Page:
Arsenal, where a trophyless cloud has gathered above the Emirates, waiting for better times to return.
It has been almost a decade since the Gunners achieved a feat that many thought impossible in the modern game; going through an entire season unbeaten. With a squad to rival any team in the world and a manager adored by countless fans at the now extinct Highbury, all was well for the North London club. However, a fast forward into 2013, shows a team unrecognisable from the aforementioned ‘invincibles’. Different stadium, different squad, different issues. While the man at the helm remains the same, Arsene Wenger’s job status has transformed from ‘untouchable’ to ‘insecure’. You have to sympathise with Arsenal fans given the current climate at the Emirates; condemned for not supporting the great Wenger but never seeing the expected results on the pitch; it is an unenviable situation to be in. What Wenger and fans alike must not do, is rely on their past successes to justify their status as a big club. The old guard are long gone, playing in far off lands or providing derisory commentary for various football networks. The fresh faces at the Emirates must create a history of their own to validate the stature of the club, or risk sinking Arsenal into comparative anonymity.
There is no question that the achievements of Arsenal and Arsene Wenger in the early years of this millennia will never be forgotten. Thierry Henry, Dennis Bergkamp and Patrick Vieira among countless others will be considered Premier League legends indefinitely. However, should the current crop of Gunners continue to remain trophyless for the next few seasons, these legendary players will not be the lasting memory of the club in the future. The ‘almost’ men will be the legacy of the North London club, a tag that no Arsenal fan will want lingering around. It is absolutely essential that the club wins a trophy in the next 2 or 3 years. The danger is visible; lower league finishes, no longer considered a European elite, failing to attract the necessary talent. Liverpool are following a similar path since the heady heights of Champions League victory in 2005. Both teams are no longer considered as much of a threat to the Premier League. While financial developments at both Chelsea and Man City have certainly not helped the cause, the simple fact is that the Gunners can no longer classify themselves as they used to. While it may be easy to say that dismissing Arsene Wenger would bring a breath of fresh air to a club in desperate need of silverware, who is to say that the situation will prevail with any other manager. It is the mentality that needs to change. Forget the past, it is an ever distant memory. Alex Oxlade-Chamberlain, Jack Wilshere and Theo Walcott are the steadfast future of the club and they need to show what they are capable of and announce Arsenal as a ‘big club’ once again through their own achievements.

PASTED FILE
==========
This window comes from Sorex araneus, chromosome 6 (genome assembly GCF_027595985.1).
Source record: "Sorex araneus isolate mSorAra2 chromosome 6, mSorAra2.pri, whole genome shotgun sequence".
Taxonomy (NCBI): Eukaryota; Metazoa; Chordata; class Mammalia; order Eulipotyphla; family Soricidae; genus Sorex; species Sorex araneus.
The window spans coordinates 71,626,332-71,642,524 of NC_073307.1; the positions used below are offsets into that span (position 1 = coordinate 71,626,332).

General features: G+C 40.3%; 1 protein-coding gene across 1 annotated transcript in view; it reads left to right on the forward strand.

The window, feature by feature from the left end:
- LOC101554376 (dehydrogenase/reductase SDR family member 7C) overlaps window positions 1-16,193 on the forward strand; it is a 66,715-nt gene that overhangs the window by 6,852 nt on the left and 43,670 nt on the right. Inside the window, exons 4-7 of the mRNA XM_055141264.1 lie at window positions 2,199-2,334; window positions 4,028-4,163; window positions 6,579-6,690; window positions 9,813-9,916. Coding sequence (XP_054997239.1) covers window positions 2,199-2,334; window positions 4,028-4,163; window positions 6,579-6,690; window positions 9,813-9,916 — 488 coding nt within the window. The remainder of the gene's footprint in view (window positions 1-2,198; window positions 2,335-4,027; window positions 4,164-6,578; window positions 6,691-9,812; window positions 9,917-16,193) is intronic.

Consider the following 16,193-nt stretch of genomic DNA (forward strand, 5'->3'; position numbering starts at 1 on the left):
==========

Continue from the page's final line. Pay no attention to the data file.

As a football fan, it is not a pleasant experience to watch a team, who you have seen at such highs, experience such comparative lows. With or without Wenger, the club must push forward and erase their predecessor’s glory if they are to remain as one of the most respected, feared and, most importantly, successful football clubs in the world.